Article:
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U.S. warning of Bali threat

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An Australian family places flowers at a makeshift memorial for the victims of Saturday's nightclub bombing.

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CNN's Mike Chinoy takes a look at damage from the Bali bomb blasts and reports on the probe into who may be responsible.
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CNN's Atika Shubert tells how the bomb blast has shattered Bali's economy and its people.
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Australia's foreign minister says Indonesia has shown a strong commitment to work with other countries to rein in terrorism.
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KUTA, Indonesia (CNN) -- U.S. diplomatic and intelligence officials say they repeatedly told the Indonesian government of information suggesting terrorists were planning attacks against "Western tourist sites" in the two weeks before the Bali bombings.

The most recent warning came just a day before the Saturday Bali blasts which killed nearly 200 people, U.S. government sources said.

A U.S. State Department notice issued last Thursday also warned that terrorists in Indonesia might attack non-official targets such as "clubs, schools, places of worship."

Bali was among the many locations the U.S. told Indonesia were threatened, U.S. officials said.

The U.S. warnings were made at a variety of levels, officials said, including during meetings between the U.S. ambassador and Indonesian President Megawati Sukarnoputri.

The Australian government on Wednesday conceded it had received the U.S. intelligence identifying Bali as a potential target but had not upgraded its travel advice.

Australian Prime Minister John Howard told parliament the intelligence had mentioned Bali as a possible target for terrorist activity along with other tourist areas in Indonesia.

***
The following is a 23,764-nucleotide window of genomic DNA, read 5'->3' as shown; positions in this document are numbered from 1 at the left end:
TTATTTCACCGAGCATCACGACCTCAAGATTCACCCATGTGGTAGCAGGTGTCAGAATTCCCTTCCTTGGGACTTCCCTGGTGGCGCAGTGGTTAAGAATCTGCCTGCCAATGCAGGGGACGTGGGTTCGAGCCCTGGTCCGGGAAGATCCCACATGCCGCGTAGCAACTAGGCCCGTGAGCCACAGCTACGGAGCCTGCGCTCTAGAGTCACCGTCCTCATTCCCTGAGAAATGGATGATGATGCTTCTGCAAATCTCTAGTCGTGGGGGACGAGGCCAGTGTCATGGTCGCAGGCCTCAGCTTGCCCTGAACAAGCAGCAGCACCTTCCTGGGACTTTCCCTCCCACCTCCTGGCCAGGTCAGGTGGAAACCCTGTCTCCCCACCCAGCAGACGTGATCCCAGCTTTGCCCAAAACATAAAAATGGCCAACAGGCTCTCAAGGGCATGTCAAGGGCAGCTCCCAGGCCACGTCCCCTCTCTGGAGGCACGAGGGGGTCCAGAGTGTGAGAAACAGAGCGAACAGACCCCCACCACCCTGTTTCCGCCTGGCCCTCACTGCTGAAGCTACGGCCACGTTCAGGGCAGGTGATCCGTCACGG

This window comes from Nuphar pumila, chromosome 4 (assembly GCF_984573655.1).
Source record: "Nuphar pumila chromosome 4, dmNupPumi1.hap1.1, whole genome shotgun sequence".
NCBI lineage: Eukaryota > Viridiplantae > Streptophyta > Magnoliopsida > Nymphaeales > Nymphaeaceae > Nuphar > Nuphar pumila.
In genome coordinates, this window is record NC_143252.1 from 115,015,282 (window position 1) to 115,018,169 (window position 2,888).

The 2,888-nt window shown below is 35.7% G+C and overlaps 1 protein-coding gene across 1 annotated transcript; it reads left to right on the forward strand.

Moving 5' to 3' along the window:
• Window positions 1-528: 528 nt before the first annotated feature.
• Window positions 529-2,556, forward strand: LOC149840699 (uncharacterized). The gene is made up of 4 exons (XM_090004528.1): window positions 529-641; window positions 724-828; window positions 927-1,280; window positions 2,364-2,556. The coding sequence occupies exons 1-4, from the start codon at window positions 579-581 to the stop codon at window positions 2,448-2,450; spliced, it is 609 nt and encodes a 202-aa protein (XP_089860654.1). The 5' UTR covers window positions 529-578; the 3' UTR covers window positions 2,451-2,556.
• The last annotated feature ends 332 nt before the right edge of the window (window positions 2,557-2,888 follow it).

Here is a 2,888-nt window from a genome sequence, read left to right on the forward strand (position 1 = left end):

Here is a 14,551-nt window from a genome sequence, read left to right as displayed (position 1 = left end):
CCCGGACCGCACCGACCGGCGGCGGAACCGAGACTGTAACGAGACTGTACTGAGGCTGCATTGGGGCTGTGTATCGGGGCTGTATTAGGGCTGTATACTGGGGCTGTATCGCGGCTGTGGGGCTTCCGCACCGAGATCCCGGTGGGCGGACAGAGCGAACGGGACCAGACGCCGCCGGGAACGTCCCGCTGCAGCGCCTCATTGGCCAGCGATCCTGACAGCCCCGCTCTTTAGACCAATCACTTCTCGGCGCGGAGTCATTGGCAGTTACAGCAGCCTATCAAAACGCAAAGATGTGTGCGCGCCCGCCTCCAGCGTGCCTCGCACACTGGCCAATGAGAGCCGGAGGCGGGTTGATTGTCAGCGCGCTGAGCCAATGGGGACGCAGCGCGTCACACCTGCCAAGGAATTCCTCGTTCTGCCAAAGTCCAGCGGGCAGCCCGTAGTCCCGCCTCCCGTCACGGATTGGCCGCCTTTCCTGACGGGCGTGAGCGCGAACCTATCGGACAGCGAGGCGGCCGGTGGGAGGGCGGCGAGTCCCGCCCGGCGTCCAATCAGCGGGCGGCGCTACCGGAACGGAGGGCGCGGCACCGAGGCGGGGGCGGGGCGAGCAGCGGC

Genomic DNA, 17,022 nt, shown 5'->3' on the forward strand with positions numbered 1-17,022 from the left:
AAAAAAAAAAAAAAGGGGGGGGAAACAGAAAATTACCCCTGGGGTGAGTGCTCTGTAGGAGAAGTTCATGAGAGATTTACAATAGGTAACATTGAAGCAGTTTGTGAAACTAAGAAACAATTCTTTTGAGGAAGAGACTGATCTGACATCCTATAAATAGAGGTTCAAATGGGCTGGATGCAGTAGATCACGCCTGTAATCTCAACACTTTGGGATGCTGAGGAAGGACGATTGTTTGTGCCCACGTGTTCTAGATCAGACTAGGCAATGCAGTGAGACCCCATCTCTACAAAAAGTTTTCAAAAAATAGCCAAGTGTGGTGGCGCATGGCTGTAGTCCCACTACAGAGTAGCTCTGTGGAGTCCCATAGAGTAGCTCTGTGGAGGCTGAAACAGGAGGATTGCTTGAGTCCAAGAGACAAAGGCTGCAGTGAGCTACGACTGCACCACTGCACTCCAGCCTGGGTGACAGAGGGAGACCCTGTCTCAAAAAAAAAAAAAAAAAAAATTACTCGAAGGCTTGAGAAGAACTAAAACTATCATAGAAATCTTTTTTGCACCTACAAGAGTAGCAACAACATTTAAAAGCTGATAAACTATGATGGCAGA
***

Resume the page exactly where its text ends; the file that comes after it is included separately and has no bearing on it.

"This intelligence was assessed by agencies and the view was formed by them that no alteration in the threat asessement level, then at a high, applying to Indonesia was warranted," Howard said.

The Australian leader, who is traveling to Bali Thursday, has now ordered a full review of all the intelligence and relevant material relating to Indonesia in the time before the blasts.

Megawati is now under heavy international pressure to crack down on a militant Islamic threat in Indonesia. (Bush piles pressure on Jakarta)

U.S. officials say the threat information they received was was "vague, not specific." But one official added: "There was a lot of it."

The information came not only from Omar al-Faruq -- the Kuwaiti-born al Qaeda operative under interrogation by the United States at an undisclosed location -- but also from a "variety" of other intelligence sources, officials said.

Australia has posted a A$2 million (US$1.1m) reward for information leading to those responsible for the deadly weekend blasts. The majority of those killed were mostly Australian tourists.

With Australians across the country in mourning, Foreign Minister Alexander Downer said in Bali on Wednesday that Canberra and Jakarta will also set up a joint investigation team into Saturday's bombings.

As investigators from around the world comb Bali's version of Ground Zero, Indonesia is also preparing to bring in emergency anti-terrorism measures in response to the attacks.

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Australian officials say most victims will have to be identified through dental records, fingerprints or DNA samples.

No one has claimed responsibility for the deadly raid, which has been labeled the worst single terrorist attack since September 11, but authorities say they are "intensively" questioning two Indonesians in relation to the blasts.

One is Balinese, according to the national police chief. He reported seeing someone enter a nightclub across the street from Sari's nightclub and put down a white plastic bag, the chief said. A small explosion was followed soon after by the huge car bomb in front of Sari's, where most of the victims died.

The other man being questioned is the only surviving security guard at Sari's, officials said.

Authorities were also talking to the relatives of two Indonesian men whose identity cards were found in the rubble. The men themselves, said to be from East Java and Lombok, have not been located, but officials want to know why they were there.

So far, Indonesian police say traces of plastic explosives have been found at the blast scene -- the same type used two years ago in a deadly attack in Jakarta blamed on al Qaeda-linked Indonesian extremist group Jemaah Islamiya (JI).

The August 2000 bombing outside the Philippine ambassador's home killed two people.

Police have also identified a Mitsubishi L-300 minivan as the vehicle that carried the more devastating of the two bombs.

This, coupled with information from American and other intelligence officials, has added to mounting speculation that JI may have been involved.



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